Lynne Ramsay's We Need to Talk About Kevin
Here's the link to the published version of my review in my column at The Richmond Examiner:
We Need to Talk About Kevin (2011)
Lynne Ramsay’s “We Need to Talk About Kevin” is a bleak, depressing, and haunting portrait of a woman who tries to come to terms with the fact that her son is a monster. It slowly unravels its tale through flashbacks that tell us what happened to make this so. There is, of course, no easy explanation, but rather a series of events that point to a few possibilities of how things got to be the way they are. What unfolds is not an easy story to watch, but it is also one of the best films of the year.
Beginning in the present day, we meet Eva (Tilda Swinton), who leads a dreary life, seemingly detached from all outside contact. Her small house has been splattered with red paint, but for what reason we’re unsure. Whenever she does go out, she gets the most peculiar of stares and goes out of her way to avoid particular people. Another woman even gives her a slap on the cheek when she encounters her. Every so often, she visits her teenage son, Kevin (Ezra Miller), in prison, but not much is said. The answers to the mysteries all lie in the past.
Flashbacks inform us that Eva was once happy, living with her husband Franklin (John C. Reilly) and awaiting the arrival of her first born. Once Kevin arrives, things begin to get more difficult as he is a rather hard child to deal with. Right away, he seems not to want to listen to his mother or even talk to her. This evolves into more troublesome behavior such as ruining Eva’s bedroom decorations and being constantly rude. When Kevin grows older, this behavior eventually culminates in tragedy as the pieces of the puzzle slowly fall into place.
“We Need to Talk About Kevin” is a fascinating character study of a broken woman trying to get on with her life after terrible tragedy as well as her dealing with her son as he grows up. It’s hard to put a finger on just one thing that went wrong in his childhood that made him act the way he did. Eva tries to be a good mother from the very start, but begins to get fed up with Kevin’s behavior early on, even going so far as to tell baby Kevin that she was happy before he came along.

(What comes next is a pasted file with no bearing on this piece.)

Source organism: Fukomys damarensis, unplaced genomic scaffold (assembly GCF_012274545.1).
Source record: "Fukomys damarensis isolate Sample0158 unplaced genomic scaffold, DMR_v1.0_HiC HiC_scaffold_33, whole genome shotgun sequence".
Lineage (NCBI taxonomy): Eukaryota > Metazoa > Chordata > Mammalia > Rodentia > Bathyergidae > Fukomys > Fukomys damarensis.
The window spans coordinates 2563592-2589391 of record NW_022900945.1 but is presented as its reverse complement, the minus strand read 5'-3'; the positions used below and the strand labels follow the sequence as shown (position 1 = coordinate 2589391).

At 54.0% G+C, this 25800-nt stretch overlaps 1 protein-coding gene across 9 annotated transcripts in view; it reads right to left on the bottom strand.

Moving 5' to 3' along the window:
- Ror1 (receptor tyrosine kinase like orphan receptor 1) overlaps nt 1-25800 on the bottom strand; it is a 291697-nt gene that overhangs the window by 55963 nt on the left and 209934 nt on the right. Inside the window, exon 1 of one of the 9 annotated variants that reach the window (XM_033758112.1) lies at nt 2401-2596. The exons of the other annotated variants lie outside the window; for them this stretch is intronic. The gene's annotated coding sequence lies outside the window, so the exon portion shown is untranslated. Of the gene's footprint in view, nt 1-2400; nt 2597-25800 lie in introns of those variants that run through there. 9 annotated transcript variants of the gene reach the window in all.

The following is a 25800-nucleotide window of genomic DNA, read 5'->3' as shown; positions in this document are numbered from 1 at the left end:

Even with his early behavioral issues, there didn’t seem to be much disciplining going on. In fact, there didn’t seem to be any going on at all. This only makes it seem to Kevin like this behavior is acceptable. To top this off, his father is in complete denial about Kevin’s problems, not wanting to accept that he is not a good kid, even after several events that prove otherwise. He even goes so far as to get his troubled teen a real bow and arrows after a childhood fascination with Robin Hood and archery. This, as you probably could have guessed, was not a smart thing to do.
There is also the way Kevin behaves around his parents to consider. Around his father, Kevin is usually well-behaved, yet around his mother, he always seems to have a snide remark to make. A dinner scene between Kevin and Eva is particularly telling of this as he sarcastically predicts the everyday topics his mother is going to want to talk about like school, girls, and drugs.
One incident begins to explain how he acts towards his mother. Early on, when she gets slightly angry at his deliberately bad behavior, she is a little rough with him, causing him to break his arm, leaving him with a small scar. He’s young at the time, but even then, he still gets it into his head that this could be used for blackmailing Eva into doing what he wants.
All of these things are possible explanations for the way Kevin turned out, but then again, he could have been naturally born this way with his parents only serving to compound his behavior through theirs and their lack of discipline. The film doesn’t provide any easy answers for this, but we do know that his childhood certainly didn’t help alleviate any of his problems.
It becomes ironic that in a movie called “We Need to Talk About Kevin” no one actually does just that. Kevin is obviously a very troubled kid, but with a father that’s in such bad denial and a mother that doesn’t seem intent on punishing anything he does, nothing is ever done. You would think that, at the very least, Eva would get the boy some psychiatric counseling or consider military school to make up for their lack of discipline, but these things never happen either, adding complacency to their list of problems. By the time the film gets around to showing us the tragedy that made Eva’s life the way it currently is, we are not surprised in the least after witnessing all that came before.
Eva is such a fascinating character to watch as everything unfolds. This could not have been an easy role, but Tilda Swinton pulls it off brilliantly. Somehow she is able to portray all of the frustration, anger, fear, and more to deliver an incredibly captivating performance. In the present day scenes, she doesn’t speak very much, but her face is an open book that tells us all we need to know about how she is feeling, even when we don’t know what it is she’s gone through yet. In the past, we see her slowly sink into her complacent ways while trying to make some kind of connection with Kevin, but not making any headway. All of this comes together to form a character that you won’t want to look away from.
“We Need to Talk About Kevin” been winning much acclaim as it makes its way around the festival circuit. Especially for Swinton’s performance, and though it’s only in a limited release, it is well worth going out of your way to find it. It may not be a crowd-pleaser, but it’s not every day we get an emotional powerhouse of a film done this well. 3.5/4 stars.
Great review Hal.
I have been dying to see this one for a while.Thankfully it opened at the Arclight last Friday, so hopefully i'll be able to find some time to get down with it this week.
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